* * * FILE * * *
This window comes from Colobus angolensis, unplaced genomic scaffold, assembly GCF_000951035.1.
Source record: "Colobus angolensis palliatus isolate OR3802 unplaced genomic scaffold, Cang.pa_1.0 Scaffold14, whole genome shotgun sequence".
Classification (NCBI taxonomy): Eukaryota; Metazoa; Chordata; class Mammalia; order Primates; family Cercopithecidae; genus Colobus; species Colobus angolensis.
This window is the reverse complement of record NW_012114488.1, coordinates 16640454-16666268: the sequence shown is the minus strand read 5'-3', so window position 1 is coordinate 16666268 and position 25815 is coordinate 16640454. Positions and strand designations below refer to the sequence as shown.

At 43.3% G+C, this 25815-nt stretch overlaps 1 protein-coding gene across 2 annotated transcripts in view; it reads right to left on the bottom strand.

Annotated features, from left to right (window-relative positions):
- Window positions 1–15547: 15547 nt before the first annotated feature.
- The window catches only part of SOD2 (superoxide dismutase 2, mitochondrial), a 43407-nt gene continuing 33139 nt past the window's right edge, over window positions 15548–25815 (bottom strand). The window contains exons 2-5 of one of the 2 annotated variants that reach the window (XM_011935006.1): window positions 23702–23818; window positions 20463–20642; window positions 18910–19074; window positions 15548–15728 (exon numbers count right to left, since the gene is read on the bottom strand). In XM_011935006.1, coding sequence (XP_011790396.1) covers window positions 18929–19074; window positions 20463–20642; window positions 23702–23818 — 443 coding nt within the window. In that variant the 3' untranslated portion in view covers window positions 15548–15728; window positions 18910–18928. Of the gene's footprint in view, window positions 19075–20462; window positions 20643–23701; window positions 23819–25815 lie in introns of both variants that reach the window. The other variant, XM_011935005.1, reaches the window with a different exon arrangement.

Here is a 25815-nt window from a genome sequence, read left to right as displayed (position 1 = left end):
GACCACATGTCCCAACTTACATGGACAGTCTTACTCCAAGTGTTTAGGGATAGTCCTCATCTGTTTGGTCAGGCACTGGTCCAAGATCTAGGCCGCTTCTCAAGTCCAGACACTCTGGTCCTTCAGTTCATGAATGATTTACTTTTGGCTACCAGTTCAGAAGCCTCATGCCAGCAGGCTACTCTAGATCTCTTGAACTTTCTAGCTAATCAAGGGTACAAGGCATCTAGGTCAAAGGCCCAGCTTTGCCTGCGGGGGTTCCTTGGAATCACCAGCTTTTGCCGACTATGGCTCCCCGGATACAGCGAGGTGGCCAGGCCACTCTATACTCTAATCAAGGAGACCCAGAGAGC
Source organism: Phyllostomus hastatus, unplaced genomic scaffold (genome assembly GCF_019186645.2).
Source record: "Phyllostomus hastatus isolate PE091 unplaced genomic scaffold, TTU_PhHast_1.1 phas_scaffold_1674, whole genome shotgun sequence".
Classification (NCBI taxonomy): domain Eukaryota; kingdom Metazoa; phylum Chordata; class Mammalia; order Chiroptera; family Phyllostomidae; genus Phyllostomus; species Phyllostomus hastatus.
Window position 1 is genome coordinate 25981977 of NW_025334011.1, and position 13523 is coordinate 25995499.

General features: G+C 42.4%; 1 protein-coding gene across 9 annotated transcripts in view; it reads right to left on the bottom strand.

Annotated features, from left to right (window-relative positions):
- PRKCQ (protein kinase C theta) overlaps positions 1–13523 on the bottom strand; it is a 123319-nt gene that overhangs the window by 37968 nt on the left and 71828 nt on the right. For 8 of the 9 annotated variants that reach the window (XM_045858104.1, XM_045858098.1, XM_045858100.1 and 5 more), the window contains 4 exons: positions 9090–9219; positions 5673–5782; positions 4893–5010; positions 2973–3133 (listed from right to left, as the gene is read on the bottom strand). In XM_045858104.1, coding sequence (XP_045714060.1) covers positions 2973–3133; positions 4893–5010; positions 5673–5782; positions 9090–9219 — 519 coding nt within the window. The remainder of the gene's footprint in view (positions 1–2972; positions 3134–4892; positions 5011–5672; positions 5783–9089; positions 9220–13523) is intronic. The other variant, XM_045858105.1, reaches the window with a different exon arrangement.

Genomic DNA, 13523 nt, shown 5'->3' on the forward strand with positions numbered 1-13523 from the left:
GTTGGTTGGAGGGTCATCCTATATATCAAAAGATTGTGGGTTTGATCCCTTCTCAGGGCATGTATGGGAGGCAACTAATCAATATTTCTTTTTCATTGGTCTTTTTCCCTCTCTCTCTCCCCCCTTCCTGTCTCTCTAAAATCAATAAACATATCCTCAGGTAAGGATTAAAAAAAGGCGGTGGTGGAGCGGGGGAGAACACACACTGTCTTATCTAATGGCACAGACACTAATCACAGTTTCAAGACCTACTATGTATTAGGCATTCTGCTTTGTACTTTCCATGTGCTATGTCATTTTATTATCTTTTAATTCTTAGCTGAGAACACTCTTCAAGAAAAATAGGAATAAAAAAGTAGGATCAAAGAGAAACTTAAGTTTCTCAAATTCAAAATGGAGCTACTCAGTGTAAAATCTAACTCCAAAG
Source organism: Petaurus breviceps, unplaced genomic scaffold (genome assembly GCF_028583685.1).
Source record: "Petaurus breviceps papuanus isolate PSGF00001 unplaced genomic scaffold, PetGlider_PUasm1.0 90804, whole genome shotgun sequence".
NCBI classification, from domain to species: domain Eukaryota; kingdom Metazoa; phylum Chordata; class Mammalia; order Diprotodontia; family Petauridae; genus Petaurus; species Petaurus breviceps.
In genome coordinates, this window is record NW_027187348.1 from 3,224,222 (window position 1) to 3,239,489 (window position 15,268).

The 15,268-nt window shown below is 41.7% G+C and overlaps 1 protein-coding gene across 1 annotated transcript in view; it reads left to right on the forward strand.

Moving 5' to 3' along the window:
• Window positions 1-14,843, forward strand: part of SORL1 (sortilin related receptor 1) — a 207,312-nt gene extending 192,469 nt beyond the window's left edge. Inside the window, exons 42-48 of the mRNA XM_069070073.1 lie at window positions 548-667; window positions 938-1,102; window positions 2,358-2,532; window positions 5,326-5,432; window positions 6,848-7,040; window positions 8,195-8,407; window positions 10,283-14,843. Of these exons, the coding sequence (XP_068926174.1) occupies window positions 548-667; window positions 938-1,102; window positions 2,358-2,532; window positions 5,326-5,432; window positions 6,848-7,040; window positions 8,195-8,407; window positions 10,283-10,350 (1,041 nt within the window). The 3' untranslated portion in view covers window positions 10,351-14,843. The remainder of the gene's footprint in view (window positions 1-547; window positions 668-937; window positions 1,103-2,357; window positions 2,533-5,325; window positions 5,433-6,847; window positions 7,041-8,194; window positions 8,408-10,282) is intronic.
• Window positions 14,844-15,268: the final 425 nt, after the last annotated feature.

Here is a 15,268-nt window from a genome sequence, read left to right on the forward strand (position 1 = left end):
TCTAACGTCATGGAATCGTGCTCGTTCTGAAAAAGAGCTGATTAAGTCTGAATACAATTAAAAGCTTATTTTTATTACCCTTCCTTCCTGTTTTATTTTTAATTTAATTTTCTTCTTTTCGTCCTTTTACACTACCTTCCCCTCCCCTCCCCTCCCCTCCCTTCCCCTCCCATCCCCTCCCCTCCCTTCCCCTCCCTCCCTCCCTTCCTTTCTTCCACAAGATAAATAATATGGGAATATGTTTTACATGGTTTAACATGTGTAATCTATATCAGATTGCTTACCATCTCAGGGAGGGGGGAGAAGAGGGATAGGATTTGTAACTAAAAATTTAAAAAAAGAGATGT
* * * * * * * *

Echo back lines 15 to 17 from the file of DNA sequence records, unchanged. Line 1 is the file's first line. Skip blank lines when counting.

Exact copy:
General features: G+C 42.4%; 1 protein-coding gene across 9 annotated transcripts in view; it reads right to left on the bottom strand.

Annotated features, from left to right (window-relative positions):
- PRKCQ (protein kinase C theta) overlaps positions 1–13523 on the bottom strand; it is a 123319-nt gene that overhangs the window by 37968 nt on the left and 71828 nt on the right. For 8 of the 9 annotated variants that reach the window (XM_045858104.1, XM_045858098.1, XM_045858100.1 and 5 more), the window contains 4 exons: positions 9090–9219; positions 5673–5782; positions 4893–5010; positions 2973–3133 (listed from right to left, as the gene is read on the bottom strand). In XM_045858104.1, coding sequence (XP_045714060.1) covers positions 2973–3133; positions 4893–5010; positions 5673–5782; positions 9090–9219 — 519 coding nt within the window. The remainder of the gene's footprint in view (positions 1–2972; positions 3134–4892; positions 5011–5672; positions 5783–9089; positions 9220–13523) is intronic. The other variant, XM_045858105.1, reaches the window with a different exon arrangement.